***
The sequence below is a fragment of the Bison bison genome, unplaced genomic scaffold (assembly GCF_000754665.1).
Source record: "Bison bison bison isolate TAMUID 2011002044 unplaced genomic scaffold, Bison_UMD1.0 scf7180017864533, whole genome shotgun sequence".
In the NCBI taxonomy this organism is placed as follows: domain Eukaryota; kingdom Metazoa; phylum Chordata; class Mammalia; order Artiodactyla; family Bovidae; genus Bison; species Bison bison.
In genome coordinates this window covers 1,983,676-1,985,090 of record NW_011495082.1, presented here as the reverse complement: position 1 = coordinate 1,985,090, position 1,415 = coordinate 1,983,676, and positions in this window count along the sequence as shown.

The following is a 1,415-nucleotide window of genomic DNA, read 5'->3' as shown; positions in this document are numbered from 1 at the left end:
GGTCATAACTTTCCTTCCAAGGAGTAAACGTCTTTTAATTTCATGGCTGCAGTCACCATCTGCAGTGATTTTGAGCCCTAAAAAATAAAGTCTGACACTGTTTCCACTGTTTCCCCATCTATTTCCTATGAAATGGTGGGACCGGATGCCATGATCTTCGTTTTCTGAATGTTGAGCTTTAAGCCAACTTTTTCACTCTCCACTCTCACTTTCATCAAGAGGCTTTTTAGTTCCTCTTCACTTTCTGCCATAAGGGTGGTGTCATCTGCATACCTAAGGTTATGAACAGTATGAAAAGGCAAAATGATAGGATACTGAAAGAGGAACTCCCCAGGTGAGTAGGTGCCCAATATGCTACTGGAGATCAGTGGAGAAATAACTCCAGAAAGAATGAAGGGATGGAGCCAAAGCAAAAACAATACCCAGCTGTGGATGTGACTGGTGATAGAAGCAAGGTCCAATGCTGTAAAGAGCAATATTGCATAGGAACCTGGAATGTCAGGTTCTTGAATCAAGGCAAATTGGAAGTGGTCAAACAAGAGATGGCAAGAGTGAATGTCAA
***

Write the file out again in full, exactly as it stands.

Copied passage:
The sequence below is a fragment of the Bison bison genome, unplaced genomic scaffold (assembly GCF_000754665.1).
Source record: "Bison bison bison isolate TAMUID 2011002044 unplaced genomic scaffold, Bison_UMD1.0 scf7180017864533, whole genome shotgun sequence".
In the NCBI taxonomy this organism is placed as follows: domain Eukaryota; kingdom Metazoa; phylum Chordata; class Mammalia; order Artiodactyla; family Bovidae; genus Bison; species Bison bison.
In genome coordinates this window covers 1,983,676-1,985,090 of record NW_011495082.1, presented here as the reverse complement: position 1 = coordinate 1,985,090, position 1,415 = coordinate 1,983,676, and positions in this window count along the sequence as shown.

The following is a 1,415-nucleotide window of genomic DNA, read 5'->3' as shown; positions in this document are numbered from 1 at the left end:
GGTCATAACTTTCCTTCCAAGGAGTAAACGTCTTTTAATTTCATGGCTGCAGTCACCATCTGCAGTGATTTTGAGCCCTAAAAAATAAAGTCTGACACTGTTTCCACTGTTTCCCCATCTATTTCCTATGAAATGGTGGGACCGGATGCCATGATCTTCGTTTTCTGAATGTTGAGCTTTAAGCCAACTTTTTCACTCTCCACTCTCACTTTCATCAAGAGGCTTTTTAGTTCCTCTTCACTTTCTGCCATAAGGGTGGTGTCATCTGCATACCTAAGGTTATGAACAGTATGAAAAGGCAAAATGATAGGATACTGAAAGAGGAACTCCCCAGGTGAGTAGGTGCCCAATATGCTACTGGAGATCAGTGGAGAAATAACTCCAGAAAGAATGAAGGGATGGAGCCAAAGCAAAAACAATACCCAGCTGTGGATGTGACTGGTGATAGAAGCAAGGTCCAATGCTGTAAAGAGCAATATTGCATAGGAACCTGGAATGTCAGGTTCTTGAATCAAGGCAAATTGGAAGTGGTCAAACAAGAGATGGCAAGAGTGAATGTCAA